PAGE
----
Mercyhurst observes National Native American Heritage Month


Ashley Barletta and Zach Dumais, News editor and Opinion editor

November is National Native American Heritage Month, which is when we come together to recognize the vital role that Native Americans play in the United States. November is the month to spread awareness about the culture and history of Native American people.

Not only is there a month to recognize both the strengths and struggles of Native Americans, but there is also a National Native American Heritage Day. It falls on the day after Thanksgiving each year, with this year being Nov. 26.

Native American Heritage Day had its beginnings around the year 1912, when Dr. Arthur C. Parker, who was of Seneca descent, protested to have “American Indian Day” observed by the Boy Scouts of America, according to news sources.

In 1915, a plan about American Indian Day was approved by Congress. According to, the first state to recognize “American Indian Day” was New York in 1916, when they declared that it would be held on the second Saturday in May.

It was not until 1976 when a week was declared by Congress to be “Native American Awareness Week.”

Then in 1990, George H. W. Bush signed “American Indian Heritage Day” into legislation. The bill was proposed by Joe Baca, a Congressman at the time, and signed into law on Nov. 28.

American Indian Heritage Day was both supported and recognized by the National Indian Gaming Association, or NIGA, as well as 184 federally recognized tribes, according to news sources.

Finally in 2009, the U.S. House of Representatives passed the Native American Heritage Day Act, which Barack Obama signed into law on Nov. 30. Obama also declared November to be National Native American Heritage Month, according to news sources.

Mercyhurst began its celebration of this month with an event put on by the Evelyn Lincoln Institute for Ethics and Society, also known as ELIES. The first event put on was a film showing, which was followed by a discussion.

The movie was called “Mankiller,” and the discussion afterwards was led by Benjamin Scharff, Ph.D. from the Mercyhurst Uni- versity Department of History.

According to PBS, the film is about a woman from the Cherokee Nation named Wilma Mankiller, who was able to overcome “rampant sexism and personal challenges to emerge as the Cherokee Nation’s first woman

Principal Chief in 1985.”

Dr. Scharff hosted the discussion because, in his own words, he “teaches a course in Native Amer- ican history and has an interest in such conversations.”

Verna Ehret, Ph.D., director of ELIES, said “‘Mankiller’ is a particularly powerful film because of its ability to explore in some detail the experiences of Cherokee women in particular.”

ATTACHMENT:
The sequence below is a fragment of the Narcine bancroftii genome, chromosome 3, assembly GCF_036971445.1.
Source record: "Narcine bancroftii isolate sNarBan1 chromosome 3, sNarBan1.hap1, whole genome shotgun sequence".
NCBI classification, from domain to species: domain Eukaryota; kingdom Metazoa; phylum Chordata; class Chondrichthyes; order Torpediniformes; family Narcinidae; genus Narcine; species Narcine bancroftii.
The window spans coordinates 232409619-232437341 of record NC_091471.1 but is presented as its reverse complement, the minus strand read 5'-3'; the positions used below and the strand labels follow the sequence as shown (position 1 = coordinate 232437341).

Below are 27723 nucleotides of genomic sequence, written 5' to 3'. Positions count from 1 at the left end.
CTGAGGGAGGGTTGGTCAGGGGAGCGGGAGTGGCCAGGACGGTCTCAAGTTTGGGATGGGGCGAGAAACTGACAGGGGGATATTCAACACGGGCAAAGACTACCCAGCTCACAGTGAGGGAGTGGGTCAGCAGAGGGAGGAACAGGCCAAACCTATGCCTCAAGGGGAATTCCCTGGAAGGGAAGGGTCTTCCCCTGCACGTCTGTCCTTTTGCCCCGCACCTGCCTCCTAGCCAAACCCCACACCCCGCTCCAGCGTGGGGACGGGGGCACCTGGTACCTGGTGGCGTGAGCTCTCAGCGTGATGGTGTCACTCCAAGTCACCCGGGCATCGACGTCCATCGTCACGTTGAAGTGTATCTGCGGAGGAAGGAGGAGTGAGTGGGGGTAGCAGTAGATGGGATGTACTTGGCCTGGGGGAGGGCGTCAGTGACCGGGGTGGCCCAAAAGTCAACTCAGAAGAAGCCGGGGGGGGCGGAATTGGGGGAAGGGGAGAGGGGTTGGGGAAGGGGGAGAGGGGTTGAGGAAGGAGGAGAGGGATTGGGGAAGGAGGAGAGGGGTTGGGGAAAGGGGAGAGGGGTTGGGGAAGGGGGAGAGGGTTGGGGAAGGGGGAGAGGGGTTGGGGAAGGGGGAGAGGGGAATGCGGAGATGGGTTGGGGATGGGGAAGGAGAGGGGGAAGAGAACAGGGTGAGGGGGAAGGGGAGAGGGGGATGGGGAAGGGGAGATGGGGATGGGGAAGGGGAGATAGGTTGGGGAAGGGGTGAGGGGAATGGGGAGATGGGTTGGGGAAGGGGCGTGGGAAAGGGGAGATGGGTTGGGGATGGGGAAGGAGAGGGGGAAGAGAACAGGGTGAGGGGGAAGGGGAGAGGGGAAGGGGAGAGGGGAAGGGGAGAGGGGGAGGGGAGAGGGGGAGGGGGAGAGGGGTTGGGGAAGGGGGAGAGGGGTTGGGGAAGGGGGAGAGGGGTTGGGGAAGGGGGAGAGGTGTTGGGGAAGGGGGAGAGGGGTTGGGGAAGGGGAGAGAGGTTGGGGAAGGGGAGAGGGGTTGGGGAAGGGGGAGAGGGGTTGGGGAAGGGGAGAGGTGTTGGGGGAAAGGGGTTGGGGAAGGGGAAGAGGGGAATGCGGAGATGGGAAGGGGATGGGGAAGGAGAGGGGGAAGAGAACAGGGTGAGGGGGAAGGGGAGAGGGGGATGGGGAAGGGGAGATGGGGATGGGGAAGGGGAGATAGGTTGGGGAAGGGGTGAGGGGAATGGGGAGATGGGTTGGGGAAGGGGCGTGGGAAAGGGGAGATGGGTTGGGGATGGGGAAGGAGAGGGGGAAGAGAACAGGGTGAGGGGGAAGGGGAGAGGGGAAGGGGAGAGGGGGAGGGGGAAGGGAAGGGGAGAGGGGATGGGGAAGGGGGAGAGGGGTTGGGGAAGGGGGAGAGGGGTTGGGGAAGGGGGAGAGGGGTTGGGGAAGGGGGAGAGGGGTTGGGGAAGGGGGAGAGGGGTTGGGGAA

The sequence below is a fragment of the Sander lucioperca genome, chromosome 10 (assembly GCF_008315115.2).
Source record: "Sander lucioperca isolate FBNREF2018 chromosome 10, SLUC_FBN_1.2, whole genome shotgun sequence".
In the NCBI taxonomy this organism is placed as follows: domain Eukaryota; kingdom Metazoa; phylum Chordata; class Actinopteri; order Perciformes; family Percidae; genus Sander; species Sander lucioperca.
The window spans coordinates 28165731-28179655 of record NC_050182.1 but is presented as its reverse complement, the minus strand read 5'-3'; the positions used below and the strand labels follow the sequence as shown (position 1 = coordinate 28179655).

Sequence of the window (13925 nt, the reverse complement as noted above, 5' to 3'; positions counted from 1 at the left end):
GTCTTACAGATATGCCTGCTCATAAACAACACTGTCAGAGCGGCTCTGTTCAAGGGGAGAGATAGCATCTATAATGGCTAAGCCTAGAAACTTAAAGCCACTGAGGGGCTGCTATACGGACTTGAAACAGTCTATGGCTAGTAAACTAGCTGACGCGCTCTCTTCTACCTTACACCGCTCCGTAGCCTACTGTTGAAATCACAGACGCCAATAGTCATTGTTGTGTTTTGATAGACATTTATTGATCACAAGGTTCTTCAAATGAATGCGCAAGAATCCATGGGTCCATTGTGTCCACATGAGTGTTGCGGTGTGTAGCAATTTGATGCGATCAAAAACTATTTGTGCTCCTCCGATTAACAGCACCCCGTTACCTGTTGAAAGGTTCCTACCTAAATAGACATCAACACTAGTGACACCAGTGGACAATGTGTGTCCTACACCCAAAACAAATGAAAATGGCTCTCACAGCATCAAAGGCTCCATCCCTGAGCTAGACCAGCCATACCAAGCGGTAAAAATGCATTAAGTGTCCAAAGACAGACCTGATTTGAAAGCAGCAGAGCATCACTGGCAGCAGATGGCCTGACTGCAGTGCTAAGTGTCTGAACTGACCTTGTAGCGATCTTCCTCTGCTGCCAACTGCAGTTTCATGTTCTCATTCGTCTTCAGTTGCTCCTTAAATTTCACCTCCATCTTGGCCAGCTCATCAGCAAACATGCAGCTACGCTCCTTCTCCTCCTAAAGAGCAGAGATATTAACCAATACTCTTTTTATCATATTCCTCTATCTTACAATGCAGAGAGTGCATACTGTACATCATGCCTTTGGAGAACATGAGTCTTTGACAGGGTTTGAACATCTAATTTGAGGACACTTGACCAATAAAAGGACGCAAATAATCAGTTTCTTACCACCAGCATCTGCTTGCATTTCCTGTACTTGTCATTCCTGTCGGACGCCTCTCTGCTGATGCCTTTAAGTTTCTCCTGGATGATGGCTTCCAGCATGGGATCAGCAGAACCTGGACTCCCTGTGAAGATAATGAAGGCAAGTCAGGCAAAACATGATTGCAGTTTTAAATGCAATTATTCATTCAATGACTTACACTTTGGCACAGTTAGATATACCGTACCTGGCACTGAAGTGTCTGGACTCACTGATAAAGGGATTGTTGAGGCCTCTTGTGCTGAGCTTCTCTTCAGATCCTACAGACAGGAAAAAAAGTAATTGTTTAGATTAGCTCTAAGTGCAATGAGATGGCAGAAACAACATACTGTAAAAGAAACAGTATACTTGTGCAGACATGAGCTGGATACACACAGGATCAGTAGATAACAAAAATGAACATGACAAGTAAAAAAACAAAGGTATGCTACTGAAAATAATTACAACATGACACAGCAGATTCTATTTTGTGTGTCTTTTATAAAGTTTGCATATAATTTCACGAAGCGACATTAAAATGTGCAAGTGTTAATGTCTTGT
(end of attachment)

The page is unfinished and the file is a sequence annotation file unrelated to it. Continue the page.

She also said that “ELIES is building a film series in honor of Native American Heritage Month.”

The film “Lake of Betrayal” was shown two years ago and was hosted by a panel of two Seneca Nation members. The film shown last year was called “Invisible Indians,” and the panel was hosted by Edward Jolie, Ph.D., formerly of the Department of Anthropology and Archaeology.

ELIES plans to show “For the Rights of All: Ending Jim Crow” next year.

Another event that observed National Native American Heritage Month was on Nov. 12. The Multicultural Activities Council and Student Activities Council (MAC/SAC) partnered with the Anthropology Club to host “Native American Cultural Crafting.” Participants were able to make their own corn husk dolls.

Lilli Gall, sophomore Archaeology major and co-vice president of the Anthropology Club, said “It’s really exciting to see MAC/SAC creating an event that works to teach students how to respect the complex practices and interests of Natives, so we just took it a step further to show others how cool the histories of these traditions are through origin stories of the crafts.”

Corn husk dolls were very popular among Native Americans, where each part of the ear of corn was used in making them. No material was discarded or set aside.

Gall said that “it’s very important to recognize how meaningful and crucial material things are to Native Americans.”

The Anthropology Club was also in charge of creating a presentation about numerous Native American crafts and practices, which was shown at the weekend event. Education is another important aspect of celebrating National Native American Heritage Month.

“The presentation focuses on Native crafts like the corn husks dolls, but there’s also many in-depth looks into traditional crafts like Kachina dolls, talking sticks, wampum belts, and many other material practices that hold significance in past and present Native societies,” said Gall.

To learn more about the history of National Native American Heritage Day/Month, visit and